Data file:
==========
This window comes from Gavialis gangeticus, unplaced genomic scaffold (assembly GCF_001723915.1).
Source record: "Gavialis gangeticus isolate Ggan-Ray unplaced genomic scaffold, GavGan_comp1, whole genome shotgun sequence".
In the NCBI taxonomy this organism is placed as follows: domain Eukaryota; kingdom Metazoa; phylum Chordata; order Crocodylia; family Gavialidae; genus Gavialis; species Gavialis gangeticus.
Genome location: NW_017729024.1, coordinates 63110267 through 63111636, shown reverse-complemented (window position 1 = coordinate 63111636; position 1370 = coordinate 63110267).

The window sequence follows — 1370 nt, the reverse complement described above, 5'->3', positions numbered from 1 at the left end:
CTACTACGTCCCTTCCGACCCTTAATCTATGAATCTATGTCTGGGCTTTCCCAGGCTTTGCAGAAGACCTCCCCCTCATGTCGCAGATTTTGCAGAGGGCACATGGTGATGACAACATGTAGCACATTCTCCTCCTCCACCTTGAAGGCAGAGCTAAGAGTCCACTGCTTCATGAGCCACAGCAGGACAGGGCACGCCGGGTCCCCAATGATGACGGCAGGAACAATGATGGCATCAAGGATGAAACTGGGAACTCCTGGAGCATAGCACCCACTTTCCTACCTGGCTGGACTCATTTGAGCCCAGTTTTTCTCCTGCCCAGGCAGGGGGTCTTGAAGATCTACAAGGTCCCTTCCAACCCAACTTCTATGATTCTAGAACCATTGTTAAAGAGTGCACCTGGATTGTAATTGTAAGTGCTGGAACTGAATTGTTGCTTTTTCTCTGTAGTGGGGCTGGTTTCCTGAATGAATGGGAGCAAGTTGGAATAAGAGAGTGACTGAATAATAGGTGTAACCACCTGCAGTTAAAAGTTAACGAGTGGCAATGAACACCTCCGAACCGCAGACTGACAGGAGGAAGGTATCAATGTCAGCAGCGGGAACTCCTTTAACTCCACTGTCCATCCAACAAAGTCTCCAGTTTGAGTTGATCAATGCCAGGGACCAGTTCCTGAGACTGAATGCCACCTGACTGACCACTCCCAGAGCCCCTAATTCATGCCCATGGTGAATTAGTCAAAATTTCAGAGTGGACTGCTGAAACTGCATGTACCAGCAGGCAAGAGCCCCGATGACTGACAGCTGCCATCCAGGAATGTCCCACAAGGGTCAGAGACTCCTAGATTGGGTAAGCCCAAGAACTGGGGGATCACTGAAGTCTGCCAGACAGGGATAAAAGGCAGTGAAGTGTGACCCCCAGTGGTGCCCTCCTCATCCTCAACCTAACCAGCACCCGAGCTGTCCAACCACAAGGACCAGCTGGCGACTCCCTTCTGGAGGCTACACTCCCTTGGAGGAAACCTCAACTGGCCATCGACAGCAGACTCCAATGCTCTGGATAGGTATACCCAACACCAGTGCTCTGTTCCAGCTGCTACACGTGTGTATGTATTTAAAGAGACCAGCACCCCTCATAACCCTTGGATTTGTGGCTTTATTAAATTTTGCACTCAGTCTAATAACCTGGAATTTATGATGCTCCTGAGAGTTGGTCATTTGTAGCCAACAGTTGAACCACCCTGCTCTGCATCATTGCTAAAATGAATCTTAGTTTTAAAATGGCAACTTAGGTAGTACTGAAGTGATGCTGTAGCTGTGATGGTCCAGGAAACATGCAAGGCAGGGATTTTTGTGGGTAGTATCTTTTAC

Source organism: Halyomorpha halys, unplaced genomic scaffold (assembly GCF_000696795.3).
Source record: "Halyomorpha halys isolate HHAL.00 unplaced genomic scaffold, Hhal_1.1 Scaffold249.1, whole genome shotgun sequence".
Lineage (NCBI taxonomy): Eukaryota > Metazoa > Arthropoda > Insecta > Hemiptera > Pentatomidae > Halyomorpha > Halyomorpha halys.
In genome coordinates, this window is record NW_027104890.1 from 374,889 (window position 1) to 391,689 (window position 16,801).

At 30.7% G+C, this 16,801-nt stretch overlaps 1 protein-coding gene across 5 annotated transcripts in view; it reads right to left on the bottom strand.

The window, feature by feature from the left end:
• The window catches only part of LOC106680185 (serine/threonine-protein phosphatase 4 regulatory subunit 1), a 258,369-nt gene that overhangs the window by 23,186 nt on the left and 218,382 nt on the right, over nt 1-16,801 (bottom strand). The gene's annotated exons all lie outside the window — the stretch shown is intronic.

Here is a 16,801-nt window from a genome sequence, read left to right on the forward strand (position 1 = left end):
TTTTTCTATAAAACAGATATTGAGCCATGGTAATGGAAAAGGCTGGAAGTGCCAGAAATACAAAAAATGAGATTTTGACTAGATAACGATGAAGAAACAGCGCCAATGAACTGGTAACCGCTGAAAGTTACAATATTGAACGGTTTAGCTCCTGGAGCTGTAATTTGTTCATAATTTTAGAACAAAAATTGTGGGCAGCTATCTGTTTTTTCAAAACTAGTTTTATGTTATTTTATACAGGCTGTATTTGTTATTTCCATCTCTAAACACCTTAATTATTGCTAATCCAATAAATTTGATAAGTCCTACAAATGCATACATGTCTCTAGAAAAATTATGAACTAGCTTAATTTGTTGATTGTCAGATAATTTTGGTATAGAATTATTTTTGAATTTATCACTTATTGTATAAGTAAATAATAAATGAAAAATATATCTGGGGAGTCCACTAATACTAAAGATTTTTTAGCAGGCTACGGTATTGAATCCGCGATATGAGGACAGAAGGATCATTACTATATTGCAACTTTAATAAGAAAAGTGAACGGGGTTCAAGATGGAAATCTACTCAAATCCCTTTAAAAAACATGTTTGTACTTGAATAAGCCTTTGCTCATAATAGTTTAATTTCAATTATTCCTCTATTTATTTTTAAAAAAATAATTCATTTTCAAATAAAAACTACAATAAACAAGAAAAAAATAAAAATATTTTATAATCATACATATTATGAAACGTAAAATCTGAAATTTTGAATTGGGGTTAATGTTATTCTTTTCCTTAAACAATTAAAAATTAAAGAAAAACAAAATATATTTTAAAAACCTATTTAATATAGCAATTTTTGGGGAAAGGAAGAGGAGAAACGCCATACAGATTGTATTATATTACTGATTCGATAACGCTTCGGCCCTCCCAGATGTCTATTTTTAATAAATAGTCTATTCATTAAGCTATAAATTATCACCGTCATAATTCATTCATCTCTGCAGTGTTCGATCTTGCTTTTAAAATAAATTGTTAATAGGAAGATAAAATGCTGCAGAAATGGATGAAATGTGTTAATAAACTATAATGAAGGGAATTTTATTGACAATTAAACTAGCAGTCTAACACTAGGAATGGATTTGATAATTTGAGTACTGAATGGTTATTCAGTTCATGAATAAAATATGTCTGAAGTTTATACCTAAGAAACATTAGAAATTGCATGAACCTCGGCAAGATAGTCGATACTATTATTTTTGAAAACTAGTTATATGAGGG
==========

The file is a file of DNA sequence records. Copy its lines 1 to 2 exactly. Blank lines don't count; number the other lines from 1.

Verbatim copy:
This window comes from Gavialis gangeticus, unplaced genomic scaffold (assembly GCF_001723915.1).
Source record: "Gavialis gangeticus isolate Ggan-Ray unplaced genomic scaffold, GavGan_comp1, whole genome shotgun sequence".